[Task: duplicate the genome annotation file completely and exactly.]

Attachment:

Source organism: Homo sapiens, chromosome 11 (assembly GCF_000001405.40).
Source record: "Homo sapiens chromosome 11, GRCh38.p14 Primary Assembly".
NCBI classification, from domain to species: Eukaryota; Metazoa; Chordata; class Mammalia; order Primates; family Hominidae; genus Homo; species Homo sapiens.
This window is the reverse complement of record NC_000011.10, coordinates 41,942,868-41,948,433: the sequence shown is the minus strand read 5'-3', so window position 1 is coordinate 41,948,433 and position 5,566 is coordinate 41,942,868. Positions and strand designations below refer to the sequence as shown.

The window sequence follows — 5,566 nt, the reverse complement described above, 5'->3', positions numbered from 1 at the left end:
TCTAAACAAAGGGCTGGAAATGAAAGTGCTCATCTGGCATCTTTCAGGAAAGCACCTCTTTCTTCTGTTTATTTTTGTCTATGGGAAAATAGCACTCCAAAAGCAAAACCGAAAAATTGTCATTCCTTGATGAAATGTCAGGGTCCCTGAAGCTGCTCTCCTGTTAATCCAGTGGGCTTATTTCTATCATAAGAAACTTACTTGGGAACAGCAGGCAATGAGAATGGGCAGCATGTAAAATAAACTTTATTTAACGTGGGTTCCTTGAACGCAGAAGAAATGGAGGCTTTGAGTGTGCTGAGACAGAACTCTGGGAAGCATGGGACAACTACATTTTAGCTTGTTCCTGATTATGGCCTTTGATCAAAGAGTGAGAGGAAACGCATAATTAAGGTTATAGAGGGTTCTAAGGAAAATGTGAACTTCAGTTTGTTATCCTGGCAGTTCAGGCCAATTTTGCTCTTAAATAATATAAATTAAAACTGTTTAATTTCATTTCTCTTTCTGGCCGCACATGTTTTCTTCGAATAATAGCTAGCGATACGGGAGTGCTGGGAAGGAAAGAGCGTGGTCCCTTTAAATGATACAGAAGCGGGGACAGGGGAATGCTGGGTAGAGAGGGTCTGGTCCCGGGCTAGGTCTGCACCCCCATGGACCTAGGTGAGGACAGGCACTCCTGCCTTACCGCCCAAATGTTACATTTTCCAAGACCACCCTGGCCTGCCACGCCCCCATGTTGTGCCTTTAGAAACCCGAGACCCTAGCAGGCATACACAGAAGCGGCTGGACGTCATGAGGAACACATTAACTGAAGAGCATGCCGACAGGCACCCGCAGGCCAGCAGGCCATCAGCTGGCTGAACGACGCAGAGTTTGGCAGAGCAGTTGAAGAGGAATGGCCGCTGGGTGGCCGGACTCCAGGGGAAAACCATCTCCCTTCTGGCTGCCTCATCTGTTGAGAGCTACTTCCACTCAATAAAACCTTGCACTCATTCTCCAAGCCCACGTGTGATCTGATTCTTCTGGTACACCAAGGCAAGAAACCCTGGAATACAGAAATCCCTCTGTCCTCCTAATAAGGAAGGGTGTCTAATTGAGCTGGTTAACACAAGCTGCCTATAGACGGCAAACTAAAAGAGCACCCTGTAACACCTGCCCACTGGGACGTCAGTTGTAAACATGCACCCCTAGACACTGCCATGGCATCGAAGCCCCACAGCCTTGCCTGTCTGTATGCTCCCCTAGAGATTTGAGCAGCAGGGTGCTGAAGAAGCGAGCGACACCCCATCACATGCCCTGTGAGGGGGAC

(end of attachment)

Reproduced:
Source organism: Homo sapiens, chromosome 11 (assembly GCF_000001405.40).
Source record: "Homo sapiens chromosome 11, GRCh38.p14 Primary Assembly".
NCBI classification, from domain to species: Eukaryota; Metazoa; Chordata; class Mammalia; order Primates; family Hominidae; genus Homo; species Homo sapiens.
This window is the reverse complement of record NC_000011.10, coordinates 41,942,868-41,948,433: the sequence shown is the minus strand read 5'-3', so window position 1 is coordinate 41,948,433 and position 5,566 is coordinate 41,942,868. Positions and strand designations below refer to the sequence as shown.

The window sequence follows — 5,566 nt, the reverse complement described above, 5'->3', positions numbered from 1 at the left end:
TCTAAACAAAGGGCTGGAAATGAAAGTGCTCATCTGGCATCTTTCAGGAAAGCACCTCTTTCTTCTGTTTATTTTTGTCTATGGGAAAATAGCACTCCAAAAGCAAAACCGAAAAATTGTCATTCCTTGATGAAATGTCAGGGTCCCTGAAGCTGCTCTCCTGTTAATCCAGTGGGCTTATTTCTATCATAAGAAACTTACTTGGGAACAGCAGGCAATGAGAATGGGCAGCATGTAAAATAAACTTTATTTAACGTGGGTTCCTTGAACGCAGAAGAAATGGAGGCTTTGAGTGTGCTGAGACAGAACTCTGGGAAGCATGGGACAACTACATTTTAGCTTGTTCCTGATTATGGCCTTTGATCAAAGAGTGAGAGGAAACGCATAATTAAGGTTATAGAGGGTTCTAAGGAAAATGTGAACTTCAGTTTGTTATCCTGGCAGTTCAGGCCAATTTTGCTCTTAAATAATATAAATTAAAACTGTTTAATTTCATTTCTCTTTCTGGCCGCACATGTTTTCTTCGAATAATAGCTAGCGATACGGGAGTGCTGGGAAGGAAAGAGCGTGGTCCCTTTAAATGATACAGAAGCGGGGACAGGGGAATGCTGGGTAGAGAGGGTCTGGTCCCGGGCTAGGTCTGCACCCCCATGGACCTAGGTGAGGACAGGCACTCCTGCCTTACCGCCCAAATGTTACATTTTCCAAGACCACCCTGGCCTGCCACGCCCCCATGTTGTGCCTTTAGAAACCCGAGACCCTAGCAGGCATACACAGAAGCGGCTGGACGTCATGAGGAACACATTAACTGAAGAGCATGCCGACAGGCACCCGCAGGCCAGCAGGCCATCAGCTGGCTGAACGACGCAGAGTTTGGCAGAGCAGTTGAAGAGGAATGGCCGCTGGGTGGCCGGACTCCAGGGGAAAACCATCTCCCTTCTGGCTGCCTCATCTGTTGAGAGCTACTTCCACTCAATAAAACCTTGCACTCATTCTCCAAGCCCACGTGTGATCTGATTCTTCTGGTACACCAAGGCAAGAAACCCTGGAATACAGAAATCCCTCTGTCCTCCTAATAAGGAAGGGTGTCTAATTGAGCTGGTTAACACAAGCTGCCTATAGACGGCAAACTAAAAGAGCACCCTGTAACACCTGCCCACTGGGACGTCAGTTGTAAACATGCACCCCTAGACACTGCCATGGCATCGAAGCCCCACAGCCTTGCCTGTCTGTATGCTCCCCTAGAGATTTGAGCAGCAGGGTGCTGAAGAAGCGAGCGACACCCCATCACATGCCCTGTGAGGGGGAC